LA CROSSE, Wis. -

A 1 a.m. announcement could change the face of public education in the state.

Wisconsin Gov. Scott Walker's budget proposal back in February included a plan to expand school vouchers from two to nine districts in the state.

La Crosse was not one of them.

But the plan is changing.

After 10 hours of closed-door meetings, the Wisconsin Legislature's Joint Finance Committee announced its proposal to expand private school vouchers statewide.

Committee members voted on party lines, with Republicans outnumbering Democrats 12-4.

Walker's previous plan allowed students in underperforming school districts to use state money to pay for a private school education. The new plan from the Joint Finance Committee would open that option up statewide, regardless of where students live.

It's a decision that could change the face of Wisconsin education.

"There probably, in the history of Wisconsin schools, has never been a more landmark moment than what we saw with the Joint Finance Committee and this decision that was made," said La Crosse Schools Superintendent Randy Nelson.

Voucher schools would get $7,210 for each K-8 student and $7,856 for each high school student.

Private schools like Aquinas Catholic Schools would decide whether to accept those vouchers.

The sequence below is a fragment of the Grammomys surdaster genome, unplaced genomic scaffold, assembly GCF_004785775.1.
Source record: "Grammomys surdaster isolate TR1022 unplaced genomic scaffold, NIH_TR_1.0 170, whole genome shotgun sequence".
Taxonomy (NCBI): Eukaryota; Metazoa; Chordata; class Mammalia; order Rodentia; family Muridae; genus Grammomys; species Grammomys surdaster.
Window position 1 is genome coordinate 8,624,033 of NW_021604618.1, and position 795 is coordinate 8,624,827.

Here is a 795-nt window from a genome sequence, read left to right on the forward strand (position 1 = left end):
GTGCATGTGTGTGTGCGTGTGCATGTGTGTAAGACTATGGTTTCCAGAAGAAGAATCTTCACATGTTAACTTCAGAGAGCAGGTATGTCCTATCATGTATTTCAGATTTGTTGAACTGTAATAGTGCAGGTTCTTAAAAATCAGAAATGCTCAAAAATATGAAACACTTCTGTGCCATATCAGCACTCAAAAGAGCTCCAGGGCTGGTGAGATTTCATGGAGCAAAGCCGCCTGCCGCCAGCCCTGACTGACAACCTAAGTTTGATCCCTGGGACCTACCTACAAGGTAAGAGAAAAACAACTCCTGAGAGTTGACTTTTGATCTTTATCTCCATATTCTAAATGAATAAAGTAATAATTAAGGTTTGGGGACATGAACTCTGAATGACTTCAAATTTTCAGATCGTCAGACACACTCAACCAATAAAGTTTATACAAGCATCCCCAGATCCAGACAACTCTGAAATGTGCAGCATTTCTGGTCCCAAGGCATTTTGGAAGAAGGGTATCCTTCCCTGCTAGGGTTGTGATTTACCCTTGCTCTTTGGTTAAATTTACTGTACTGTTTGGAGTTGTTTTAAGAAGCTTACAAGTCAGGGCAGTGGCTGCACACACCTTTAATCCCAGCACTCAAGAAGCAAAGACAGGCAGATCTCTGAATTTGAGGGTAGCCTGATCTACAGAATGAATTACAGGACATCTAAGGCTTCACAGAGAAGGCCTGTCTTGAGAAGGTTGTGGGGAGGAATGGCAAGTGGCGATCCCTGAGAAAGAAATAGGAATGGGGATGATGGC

"I think we would definitely be interested in pursuing it further,” said Aquinas Catholic Schools President Dr. Kurt Nelson. “DPI has a set of rules in place for the current program in Milwaukee and Racine. I'll be curious to see if those same requirements stay in place or if the criteria change at all as it goes statewide."

Randy Nelson said this is a fundamental shift for the state.

“What makes this a watershed moment is that while this idea of vouchers has been one that's been around for 20-some years, it is also one that has never really moved forward because of the balance between church and state. And what this really does, is it breaks down that wall," said Randy Nelson.

But the idea is that the wall isn't broken down as long as the state doesn't deliberately allocate funding for a religious-based school; the family chooses where the state's money goes.

"So this really empowers parents to have those choices of deciding, 'What's the best school for my child and what's going to best meet their needs?' So we're excited about that. Really, the money follows the child. It's not directly funding religious schools,” said Kurt Nelson.